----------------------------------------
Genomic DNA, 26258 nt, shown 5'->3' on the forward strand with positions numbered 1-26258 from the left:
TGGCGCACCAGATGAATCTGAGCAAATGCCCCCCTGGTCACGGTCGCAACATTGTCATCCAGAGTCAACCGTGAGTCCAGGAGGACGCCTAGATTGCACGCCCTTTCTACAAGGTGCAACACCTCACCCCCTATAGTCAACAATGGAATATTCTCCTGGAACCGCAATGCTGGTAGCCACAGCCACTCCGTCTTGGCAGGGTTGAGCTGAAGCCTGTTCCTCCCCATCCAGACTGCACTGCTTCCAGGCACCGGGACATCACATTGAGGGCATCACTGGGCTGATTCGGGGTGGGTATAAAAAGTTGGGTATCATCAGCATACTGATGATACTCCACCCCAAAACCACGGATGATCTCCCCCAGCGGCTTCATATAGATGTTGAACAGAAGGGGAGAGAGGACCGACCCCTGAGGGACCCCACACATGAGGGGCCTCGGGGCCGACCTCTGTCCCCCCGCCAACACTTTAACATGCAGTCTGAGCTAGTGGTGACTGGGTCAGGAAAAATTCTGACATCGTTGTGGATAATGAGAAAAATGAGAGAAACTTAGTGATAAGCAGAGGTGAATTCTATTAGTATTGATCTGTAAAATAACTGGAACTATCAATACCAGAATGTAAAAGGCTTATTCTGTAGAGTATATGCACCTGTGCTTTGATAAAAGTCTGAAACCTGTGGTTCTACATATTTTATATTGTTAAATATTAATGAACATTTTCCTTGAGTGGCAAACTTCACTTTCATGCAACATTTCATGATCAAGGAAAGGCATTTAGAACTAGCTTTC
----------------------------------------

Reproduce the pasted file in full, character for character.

Genomic DNA, 26258 nt, shown 5'->3' on the forward strand with positions numbered 1-26258 from the left:
TGGCGCACCAGATGAATCTGAGCAAATGCCCCCCTGGTCACGGTCGCAACATTGTCATCCAGAGTCAACCGTGAGTCCAGGAGGACGCCTAGATTGCACGCCCTTTCTACAAGGTGCAACACCTCACCCCCTATAGTCAACAATGGAATATTCTCCTGGAACCGCAATGCTGGTAGCCACAGCCACTCCGTCTTGGCAGGGTTGAGCTGAAGCCTGTTCCTCCCCATCCAGACTGCACTGCTTCCAGGCACCGGGACATCACATTGAGGGCATCACTGGGCTGATTCGGGGTGGGTATAAAAAGTTGGGTATCATCAGCATACTGATGATACTCCACCCCAAAACCACGGATGATCTCCCCCAGCGGCTTCATATAGATGTTGAACAGAAGGGGAGAGAGGACCGACCCCTGAGGGACCCCACACATGAGGGGCCTCGGGGCCGACCTCTGTCCCCCCGCCAACACTTTAACATGCAGTCTGAGCTAGTGGTGACTGGGTCAGGAAAAATTCTGACATCGTTGTGGATAATGAGAAAAATGAGAGAAACTTAGTGATAAGCAGAGGTGAATTCTATTAGTATTGATCTGTAAAATAACTGGAACTATCAATACCAGAATGTAAAAGGCTTATTCTGTAGAGTATATGCACCTGTGCTTTGATAAAAGTCTGAAACCTGTGGTTCTACATATTTTATATTGTTAAATATTAATGAACATTTTCCTTGAGTGGCAAACTTCACTTTCATGCAACATTTCATGATCAAGGAAAGGCATTTAGAACTAGCTTTC